Jack preached a sermon he entitled, “The Bible At The Bottom Of My Duffle Bag.” Jack actually never owned a Bible until I gave him one on his 33rd birthday. In that sermon, he relates how his grandfather…gave him a service man’s New Testament. He gingerly placed it at the bottom of his duffel bag and never reached to the bottom after that. But the Bible he received on his 33rd birthday became alive to Him. Suddenly, it was God speaking to him. So, on the day a verse leaped off the pages of that Bible and took on reality, he was so excited, he began to share that excitement over God’s Word with everyone he could.
“I Have A Bias About The Bible” was the title of one of Jack Chinchen’s sermons. And he did. He and I together founded three Bible colleges, university level institutions, on the continent of Africa, in Liberia, Malawi and Uganda. The Bible was and is at the core of every subject taught, of every sermon preached in Chapel, of every life lived by the professors, and of every program that goes over the radio stations located on each campus. Jack transmitted his love for the Bible to the students who came to study at the African Bible Colleges.
Jack preached a sermon he entitled, “The Bible At The Bottom Of My Duffle Bag.” Jack actually never owned a Bible until I gave him one on his 33rd birthday. In that sermon, he relates how his grandfather (John D. Crummey, founder of Food Machinery Corp and inventor of the tank that helped win World War II) gave him a service man’s New Testament. He gingerly placed it at the bottom of his duffel bag and never reached to the bottom after that.
But the Bible he received on his 33rd birthday became alive to Him. Suddenly, it was God speaking to him. So, on the day a verse leaped off the pages of that Bible and took on reality, he was so excited, he began to share that excitement over God’s Word with everyone he could. He soon heard the call of God beckoning him to leave everything and follow Him:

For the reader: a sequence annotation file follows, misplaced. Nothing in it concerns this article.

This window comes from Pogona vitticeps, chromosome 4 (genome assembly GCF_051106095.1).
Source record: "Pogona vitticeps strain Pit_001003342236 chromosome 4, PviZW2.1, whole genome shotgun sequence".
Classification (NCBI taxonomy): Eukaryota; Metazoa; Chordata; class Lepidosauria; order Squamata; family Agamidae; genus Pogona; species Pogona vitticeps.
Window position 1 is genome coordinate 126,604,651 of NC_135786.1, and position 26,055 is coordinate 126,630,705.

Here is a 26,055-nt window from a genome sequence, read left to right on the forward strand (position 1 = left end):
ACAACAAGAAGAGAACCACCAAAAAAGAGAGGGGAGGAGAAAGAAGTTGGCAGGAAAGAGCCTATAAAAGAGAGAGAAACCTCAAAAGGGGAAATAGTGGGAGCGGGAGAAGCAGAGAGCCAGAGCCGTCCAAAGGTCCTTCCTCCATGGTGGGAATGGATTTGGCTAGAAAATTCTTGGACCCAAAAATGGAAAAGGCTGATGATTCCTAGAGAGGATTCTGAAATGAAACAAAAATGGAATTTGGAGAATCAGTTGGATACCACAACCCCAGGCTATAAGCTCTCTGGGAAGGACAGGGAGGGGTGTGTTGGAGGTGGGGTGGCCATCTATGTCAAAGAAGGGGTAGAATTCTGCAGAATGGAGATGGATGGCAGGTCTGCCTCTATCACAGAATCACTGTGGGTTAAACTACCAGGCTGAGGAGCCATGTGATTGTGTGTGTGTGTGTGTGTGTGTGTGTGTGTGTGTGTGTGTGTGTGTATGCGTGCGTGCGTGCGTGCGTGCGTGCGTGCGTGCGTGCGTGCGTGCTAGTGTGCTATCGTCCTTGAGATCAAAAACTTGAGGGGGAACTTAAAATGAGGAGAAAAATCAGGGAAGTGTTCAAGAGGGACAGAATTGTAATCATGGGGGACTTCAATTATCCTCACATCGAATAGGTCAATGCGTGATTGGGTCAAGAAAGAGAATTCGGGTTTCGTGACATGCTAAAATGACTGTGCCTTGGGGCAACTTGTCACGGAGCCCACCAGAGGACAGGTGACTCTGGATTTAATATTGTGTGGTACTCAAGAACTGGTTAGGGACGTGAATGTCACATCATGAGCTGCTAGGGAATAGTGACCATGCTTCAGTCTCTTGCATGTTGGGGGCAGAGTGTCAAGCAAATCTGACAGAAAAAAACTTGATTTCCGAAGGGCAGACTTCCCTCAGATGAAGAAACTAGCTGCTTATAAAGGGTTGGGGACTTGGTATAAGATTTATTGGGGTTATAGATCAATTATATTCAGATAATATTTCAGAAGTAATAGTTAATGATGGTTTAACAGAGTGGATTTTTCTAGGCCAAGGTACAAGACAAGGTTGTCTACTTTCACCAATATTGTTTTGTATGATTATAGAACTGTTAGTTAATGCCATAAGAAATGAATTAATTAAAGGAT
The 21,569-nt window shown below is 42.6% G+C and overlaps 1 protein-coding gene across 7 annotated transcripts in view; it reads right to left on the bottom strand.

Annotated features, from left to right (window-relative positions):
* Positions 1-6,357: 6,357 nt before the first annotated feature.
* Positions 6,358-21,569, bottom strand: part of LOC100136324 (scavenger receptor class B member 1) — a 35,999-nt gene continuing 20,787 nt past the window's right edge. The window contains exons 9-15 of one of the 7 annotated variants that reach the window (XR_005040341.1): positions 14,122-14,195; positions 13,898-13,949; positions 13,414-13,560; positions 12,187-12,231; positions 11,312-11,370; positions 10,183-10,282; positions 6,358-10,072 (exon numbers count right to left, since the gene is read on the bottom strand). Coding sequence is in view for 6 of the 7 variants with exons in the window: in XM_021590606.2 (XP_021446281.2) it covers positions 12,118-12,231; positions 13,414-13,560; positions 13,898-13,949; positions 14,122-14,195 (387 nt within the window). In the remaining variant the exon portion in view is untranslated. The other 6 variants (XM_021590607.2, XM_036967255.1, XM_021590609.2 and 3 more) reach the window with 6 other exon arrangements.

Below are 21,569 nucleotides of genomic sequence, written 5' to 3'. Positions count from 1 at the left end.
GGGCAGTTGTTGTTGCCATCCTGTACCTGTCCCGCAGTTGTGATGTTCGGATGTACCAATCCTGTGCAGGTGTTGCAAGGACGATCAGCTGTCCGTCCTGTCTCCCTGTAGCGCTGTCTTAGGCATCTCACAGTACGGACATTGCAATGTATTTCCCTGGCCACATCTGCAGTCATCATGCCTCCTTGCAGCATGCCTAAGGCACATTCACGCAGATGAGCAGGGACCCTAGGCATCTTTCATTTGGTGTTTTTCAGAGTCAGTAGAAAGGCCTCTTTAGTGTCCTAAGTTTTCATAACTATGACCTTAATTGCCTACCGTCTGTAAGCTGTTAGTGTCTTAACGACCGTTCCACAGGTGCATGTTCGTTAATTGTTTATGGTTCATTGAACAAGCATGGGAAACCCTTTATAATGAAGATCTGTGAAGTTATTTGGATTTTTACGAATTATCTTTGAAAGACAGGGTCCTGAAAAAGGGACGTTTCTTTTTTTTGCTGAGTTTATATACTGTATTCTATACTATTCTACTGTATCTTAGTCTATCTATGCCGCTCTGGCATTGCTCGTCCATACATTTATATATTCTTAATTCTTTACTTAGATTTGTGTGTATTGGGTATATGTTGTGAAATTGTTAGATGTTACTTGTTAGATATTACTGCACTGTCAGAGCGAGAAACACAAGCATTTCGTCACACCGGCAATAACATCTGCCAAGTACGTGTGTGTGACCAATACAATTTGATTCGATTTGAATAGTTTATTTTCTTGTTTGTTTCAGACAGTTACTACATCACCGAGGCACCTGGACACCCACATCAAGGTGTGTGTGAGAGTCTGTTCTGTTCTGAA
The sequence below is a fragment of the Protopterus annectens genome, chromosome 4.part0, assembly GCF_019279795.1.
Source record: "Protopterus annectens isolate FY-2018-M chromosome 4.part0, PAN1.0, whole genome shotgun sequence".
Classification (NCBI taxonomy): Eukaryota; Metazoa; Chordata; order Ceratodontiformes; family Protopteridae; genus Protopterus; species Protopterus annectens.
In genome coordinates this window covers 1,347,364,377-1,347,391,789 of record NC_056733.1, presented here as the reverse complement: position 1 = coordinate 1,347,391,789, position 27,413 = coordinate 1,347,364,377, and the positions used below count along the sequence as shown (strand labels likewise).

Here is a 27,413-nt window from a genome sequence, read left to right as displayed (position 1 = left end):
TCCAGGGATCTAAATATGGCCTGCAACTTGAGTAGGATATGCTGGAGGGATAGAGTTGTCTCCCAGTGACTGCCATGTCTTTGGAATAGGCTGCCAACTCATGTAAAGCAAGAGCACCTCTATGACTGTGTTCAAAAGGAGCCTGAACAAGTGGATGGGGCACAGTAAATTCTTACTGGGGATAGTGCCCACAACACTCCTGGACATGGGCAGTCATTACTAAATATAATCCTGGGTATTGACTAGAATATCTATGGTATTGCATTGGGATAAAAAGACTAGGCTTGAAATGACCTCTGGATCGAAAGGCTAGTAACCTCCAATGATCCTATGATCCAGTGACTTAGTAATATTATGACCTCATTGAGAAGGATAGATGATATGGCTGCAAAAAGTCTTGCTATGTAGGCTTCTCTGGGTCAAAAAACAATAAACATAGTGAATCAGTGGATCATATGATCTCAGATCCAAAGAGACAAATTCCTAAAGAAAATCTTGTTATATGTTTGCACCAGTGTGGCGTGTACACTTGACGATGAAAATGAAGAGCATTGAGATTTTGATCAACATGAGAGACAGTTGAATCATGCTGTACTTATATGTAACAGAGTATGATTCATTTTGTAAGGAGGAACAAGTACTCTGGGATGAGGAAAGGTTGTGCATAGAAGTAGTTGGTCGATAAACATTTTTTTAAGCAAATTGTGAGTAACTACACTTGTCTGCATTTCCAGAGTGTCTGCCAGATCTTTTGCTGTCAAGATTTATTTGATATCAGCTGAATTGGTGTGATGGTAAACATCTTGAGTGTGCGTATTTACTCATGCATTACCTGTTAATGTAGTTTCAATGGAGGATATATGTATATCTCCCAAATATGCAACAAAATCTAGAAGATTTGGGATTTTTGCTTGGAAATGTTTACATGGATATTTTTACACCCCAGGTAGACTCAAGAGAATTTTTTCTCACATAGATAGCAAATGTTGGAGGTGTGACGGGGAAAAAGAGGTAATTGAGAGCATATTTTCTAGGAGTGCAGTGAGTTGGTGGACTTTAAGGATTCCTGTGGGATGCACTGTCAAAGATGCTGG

“There is no man who has left, mothers and fathers and children and houses and lands for my sake and the gospels, but he shall receive a hundred-fold, mothers and fathers, brothers and sisters, and houses and lands…and in the age to come, eternal life” (Mark 10: 29-30).
God’s Word had spoken. Jack believed that promise. We left those beautiful pear orchards, our beautiful new home, lucrative business, friends, family and waited for God to give that 100-fold. And He did. When later, after 12 years pastoring churches, we arrived in the jungles of Liberia, everyone called me “Mother,” I had the 100-fold children; and when we started to build Bible colleges, God gave us 100-fold land, acres and acres of land in Liberia, Malawi and Uganda.
It was the Bible that changed our lives. Even when we were bush missionaries, living in a bamboo house, having a clinic in that jungle to help the sick, teaching children and pastors, when God wanted us to take that step of faith and build Bible colleges, it was the Bible that spoke to Jack out of Isaiah 18 about Africa’s great destiny and the need to prepare Christian leaders to meet that destiny.
The Bible is a precious possession, but where have all the Bibles gone?